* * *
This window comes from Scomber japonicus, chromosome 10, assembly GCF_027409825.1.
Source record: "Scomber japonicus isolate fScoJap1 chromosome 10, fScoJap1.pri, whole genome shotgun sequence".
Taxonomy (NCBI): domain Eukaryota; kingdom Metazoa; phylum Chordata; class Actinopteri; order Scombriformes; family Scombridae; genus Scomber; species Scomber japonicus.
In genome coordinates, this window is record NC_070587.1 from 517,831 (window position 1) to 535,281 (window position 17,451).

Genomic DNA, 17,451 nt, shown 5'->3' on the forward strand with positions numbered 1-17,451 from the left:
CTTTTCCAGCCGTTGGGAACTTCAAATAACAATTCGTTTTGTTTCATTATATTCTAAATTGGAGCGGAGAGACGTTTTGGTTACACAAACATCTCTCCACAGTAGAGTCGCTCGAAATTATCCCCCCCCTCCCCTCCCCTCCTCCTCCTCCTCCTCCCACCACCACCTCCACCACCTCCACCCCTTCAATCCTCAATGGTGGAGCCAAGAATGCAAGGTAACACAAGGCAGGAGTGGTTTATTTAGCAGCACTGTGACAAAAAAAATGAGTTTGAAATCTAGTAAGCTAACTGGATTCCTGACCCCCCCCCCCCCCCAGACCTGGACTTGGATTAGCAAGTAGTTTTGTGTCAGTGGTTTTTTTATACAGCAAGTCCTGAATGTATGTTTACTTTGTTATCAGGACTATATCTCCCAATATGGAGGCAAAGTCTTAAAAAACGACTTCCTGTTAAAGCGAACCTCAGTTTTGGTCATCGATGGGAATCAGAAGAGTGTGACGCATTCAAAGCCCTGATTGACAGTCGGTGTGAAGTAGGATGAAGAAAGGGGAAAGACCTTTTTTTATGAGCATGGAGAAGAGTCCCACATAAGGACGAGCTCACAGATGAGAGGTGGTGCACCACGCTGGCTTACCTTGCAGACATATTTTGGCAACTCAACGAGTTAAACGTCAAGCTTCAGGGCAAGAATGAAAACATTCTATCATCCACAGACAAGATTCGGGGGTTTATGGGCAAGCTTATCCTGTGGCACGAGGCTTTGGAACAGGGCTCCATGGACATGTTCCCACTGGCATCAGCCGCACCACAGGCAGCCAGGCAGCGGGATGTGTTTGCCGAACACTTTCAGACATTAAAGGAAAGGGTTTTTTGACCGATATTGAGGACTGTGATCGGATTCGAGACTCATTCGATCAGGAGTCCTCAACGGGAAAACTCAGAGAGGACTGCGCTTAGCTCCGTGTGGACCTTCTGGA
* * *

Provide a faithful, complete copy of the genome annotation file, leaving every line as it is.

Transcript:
This window comes from Scomber japonicus, chromosome 10, assembly GCF_027409825.1.
Source record: "Scomber japonicus isolate fScoJap1 chromosome 10, fScoJap1.pri, whole genome shotgun sequence".
Taxonomy (NCBI): domain Eukaryota; kingdom Metazoa; phylum Chordata; class Actinopteri; order Scombriformes; family Scombridae; genus Scomber; species Scomber japonicus.
In genome coordinates, this window is record NC_070587.1 from 517,831 (window position 1) to 535,281 (window position 17,451).

Genomic DNA, 17,451 nt, shown 5'->3' on the forward strand with positions numbered 1-17,451 from the left:
CTTTTCCAGCCGTTGGGAACTTCAAATAACAATTCGTTTTGTTTCATTATATTCTAAATTGGAGCGGAGAGACGTTTTGGTTACACAAACATCTCTCCACAGTAGAGTCGCTCGAAATTATCCCCCCCCTCCCCTCCCCTCCTCCTCCTCCTCCTCCCACCACCACCTCCACCACCTCCACCCCTTCAATCCTCAATGGTGGAGCCAAGAATGCAAGGTAACACAAGGCAGGAGTGGTTTATTTAGCAGCACTGTGACAAAAAAAATGAGTTTGAAATCTAGTAAGCTAACTGGATTCCTGACCCCCCCCCCCCCCCAGACCTGGACTTGGATTAGCAAGTAGTTTTGTGTCAGTGGTTTTTTTATACAGCAAGTCCTGAATGTATGTTTACTTTGTTATCAGGACTATATCTCCCAATATGGAGGCAAAGTCTTAAAAAACGACTTCCTGTTAAAGCGAACCTCAGTTTTGGTCATCGATGGGAATCAGAAGAGTGTGACGCATTCAAAGCCCTGATTGACAGTCGGTGTGAAGTAGGATGAAGAAAGGGGAAAGACCTTTTTTTATGAGCATGGAGAAGAGTCCCACATAAGGACGAGCTCACAGATGAGAGGTGGTGCACCACGCTGGCTTACCTTGCAGACATATTTTGGCAACTCAACGAGTTAAACGTCAAGCTTCAGGGCAAGAATGAAAACATTCTATCATCCACAGACAAGATTCGGGGGTTTATGGGCAAGCTTATCCTGTGGCACGAGGCTTTGGAACAGGGCTCCATGGACATGTTCCCACTGGCATCAGCCGCACCACAGGCAGCCAGGCAGCGGGATGTGTTTGCCGAACACTTTCAGACATTAAAGGAAAGGGTTTTTTGACCGATATTGAGGACTGTGATCGGATTCGAGACTCATTCGATCAGGAGTCCTCAACGGGAAAACTCAGAGAGGACTGCGCTTAGCTCCGTGTGGACCTTCTGGA